(NEW YORK) — In another signal of a changing landscape for American retailers, Macy’s announced a massive restructuring that would involve shuttering 125 department stores, cutting 2,000 jobs and closing three corporate offices.
Once a mall staple, Macy’s joins a growing list of brick-and-mortar retailers that have struggled in recent years with the rise of e-commerce giants and changing consumer tastes. Experts have said there is “a lot more pain to come” for many stores once titans of the retail space.
Macy’s CEO Jeff Gennette emphasized on Tuesday that the company has a “clear vision” of how it will “fit into retail today” as he unveiled the restructuring plan.
“We will focus our resources on the healthy parts of our business, directly address the unhealthy parts of the business and explore new revenue streams,” Gennette said in a statement. “I know we will come out of this transition stronger, more agile and better fit to compete in today’s retail environment.”
As part of the revamped strategy, the retailer said it hopes to focus on digital growth and its website.
The company, which currently operates 680 stores, will close 125 of its “least productive stores” over the next three years. It will also open smaller Market by Macy’s stores, specifically not in malls, that will feature “merchandise and local goods, as well as local food and beverage options and a robust community events calendar.” The first is scheduled to open in Dallas on Thursday.
Finally, the company is expected to reduce overall corporate headcount by 9% and shutter offices in San Francisco, Cincinnati and Lorain, Ohio. New York City will now house Macy’s sole corporate headquarters.
While Macy’s remains profitable, the company’s sales have declined in recent years and its stock has fallen by more than 30% over the past year. Shares for other mall outlets like J.C. Penney’s and Kohls have similarly fallen over the past year.
The news is an “excruciatingly painful reminder of the digitalization of the future of shopping experiences,” Eric Schiffer, CEO of the private equity firm Patriarch Organization, which focuses on retail, told ABC News Wednesday.
“This is a blood bath, and Macy’s, in particular, I think you’re going to see them lose another third if not two-thirds of their stores,” Schiffer said. “There is a lot more pain to come and more eroding in traditional retail.”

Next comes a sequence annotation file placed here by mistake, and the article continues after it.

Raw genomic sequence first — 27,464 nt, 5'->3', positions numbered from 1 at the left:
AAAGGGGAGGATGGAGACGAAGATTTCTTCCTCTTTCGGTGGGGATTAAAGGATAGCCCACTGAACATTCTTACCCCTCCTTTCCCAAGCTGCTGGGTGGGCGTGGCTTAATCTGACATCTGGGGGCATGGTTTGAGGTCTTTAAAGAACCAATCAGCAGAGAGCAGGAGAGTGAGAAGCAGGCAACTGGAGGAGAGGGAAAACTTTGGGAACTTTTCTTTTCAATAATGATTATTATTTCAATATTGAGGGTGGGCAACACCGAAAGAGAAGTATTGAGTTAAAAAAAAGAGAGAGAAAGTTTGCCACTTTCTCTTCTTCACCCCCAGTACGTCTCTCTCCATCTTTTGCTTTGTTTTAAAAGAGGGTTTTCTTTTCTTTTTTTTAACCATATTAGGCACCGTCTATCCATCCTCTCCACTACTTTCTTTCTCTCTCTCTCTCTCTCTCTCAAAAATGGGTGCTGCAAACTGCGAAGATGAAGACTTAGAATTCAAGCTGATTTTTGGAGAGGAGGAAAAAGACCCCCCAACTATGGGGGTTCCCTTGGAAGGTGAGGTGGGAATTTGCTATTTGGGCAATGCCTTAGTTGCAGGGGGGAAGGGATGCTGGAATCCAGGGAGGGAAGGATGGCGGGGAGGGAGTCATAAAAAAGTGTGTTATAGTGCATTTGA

The shift is “largely powered by convenience, digitization, and greater dominance of the major players like Amazon and others who work at a blistering level of competition,” he added, noting that a lot of the products Macy’s sells “are things you can get online.”
“All of these moves, the closing of the corporate office, the shuttering of stores, is a Band-Aid on a major systemic problem,” he said.
Stacey Widlitz, president of SW Retail Advisors, said the Macy’s restructuring announcement wasn’t a surprise.
“Last year, we had almost 10,000 stores close in the U.S., and I think we are headed for a repeat in 2020,” she told ABC News. “I think we know that the department store space is losing a ton of share and needs to close a lot more stores.”
“You look at J.C. Penney’s, you look at Macy’s, you can argue that many more store closings need to happen — and will likely happen,” she added.
Widlitz noted that one key issue for struggling department stores is that they “are all selling the same brands, the differentiating factor is price, and that’s a losing battle.”
Cosmetic sales used to be a key driver of traffic into department stores, Widlitz added, saying, “That whole concept is over.”
“Now, you’ve seen that business go to Ulta, go to Sephora, go to direct, so now you don’t need to go to a department store for someone to tell you look great,” she said.
Fellow mall chain Forever 21 filed for bankruptcy in late September, but the company announced earlier this week it could be bought by a group of mall owners.
Iconic New York City-based retailer Barneys filed for bankruptcy in late 2019.
As for the malls many Americans grew up going to, keeping them operating at the same pace will be a “struggle,” Schiffer said.
“Those who can figure out how to stick with the right brands and get the experience and are hot will still do OK,” he added. As for those that can’t attract foot traffic or aren’t known for providing an experience, “Then it’s like the Black Death.”
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